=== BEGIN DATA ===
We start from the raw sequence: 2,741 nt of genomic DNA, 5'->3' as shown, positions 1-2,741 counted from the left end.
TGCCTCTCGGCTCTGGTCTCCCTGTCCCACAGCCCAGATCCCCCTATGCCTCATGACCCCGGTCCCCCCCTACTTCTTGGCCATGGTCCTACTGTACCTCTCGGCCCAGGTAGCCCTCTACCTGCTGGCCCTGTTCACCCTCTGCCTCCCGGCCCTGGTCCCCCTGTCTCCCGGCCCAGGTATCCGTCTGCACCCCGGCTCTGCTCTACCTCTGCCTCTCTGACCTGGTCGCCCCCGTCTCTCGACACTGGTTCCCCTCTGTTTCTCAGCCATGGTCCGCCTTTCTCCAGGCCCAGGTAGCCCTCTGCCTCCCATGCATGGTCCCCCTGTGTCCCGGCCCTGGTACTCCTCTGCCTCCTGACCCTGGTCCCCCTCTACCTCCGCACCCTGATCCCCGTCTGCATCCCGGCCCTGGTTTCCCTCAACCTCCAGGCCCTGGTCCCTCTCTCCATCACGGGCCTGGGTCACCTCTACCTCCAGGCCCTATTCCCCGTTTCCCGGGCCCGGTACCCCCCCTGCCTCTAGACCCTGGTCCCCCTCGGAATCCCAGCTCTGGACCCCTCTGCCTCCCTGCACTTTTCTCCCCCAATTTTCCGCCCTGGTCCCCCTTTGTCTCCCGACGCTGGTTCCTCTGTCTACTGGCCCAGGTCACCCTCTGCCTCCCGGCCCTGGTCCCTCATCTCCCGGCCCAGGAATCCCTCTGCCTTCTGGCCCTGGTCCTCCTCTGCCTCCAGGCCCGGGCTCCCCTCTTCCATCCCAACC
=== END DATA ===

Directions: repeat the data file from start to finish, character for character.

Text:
We start from the raw sequence: 2,741 nt of genomic DNA, 5'->3' as shown, positions 1-2,741 counted from the left end.
TGCCTCTCGGCTCTGGTCTCCCTGTCCCACAGCCCAGATCCCCCTATGCCTCATGACCCCGGTCCCCCCCTACTTCTTGGCCATGGTCCTACTGTACCTCTCGGCCCAGGTAGCCCTCTACCTGCTGGCCCTGTTCACCCTCTGCCTCCCGGCCCTGGTCCCCCTGTCTCCCGGCCCAGGTATCCGTCTGCACCCCGGCTCTGCTCTACCTCTGCCTCTCTGACCTGGTCGCCCCCGTCTCTCGACACTGGTTCCCCTCTGTTTCTCAGCCATGGTCCGCCTTTCTCCAGGCCCAGGTAGCCCTCTGCCTCCCATGCATGGTCCCCCTGTGTCCCGGCCCTGGTACTCCTCTGCCTCCTGACCCTGGTCCCCCTCTACCTCCGCACCCTGATCCCCGTCTGCATCCCGGCCCTGGTTTCCCTCAACCTCCAGGCCCTGGTCCCTCTCTCCATCACGGGCCTGGGTCACCTCTACCTCCAGGCCCTATTCCCCGTTTCCCGGGCCCGGTACCCCCCCTGCCTCTAGACCCTGGTCCCCCTCGGAATCCCAGCTCTGGACCCCTCTGCCTCCCTGCACTTTTCTCCCCCAATTTTCCGCCCTGGTCCCCCTTTGTCTCCCGACGCTGGTTCCTCTGTCTACTGGCCCAGGTCACCCTCTGCCTCCCGGCCCTGGTCCCTCATCTCCCGGCCCAGGAATCCCTCTGCCTTCTGGCCCTGGTCCTCCTCTGCCTCCAGGCCCGGGCTCCCCTCTTCCATCCCAACC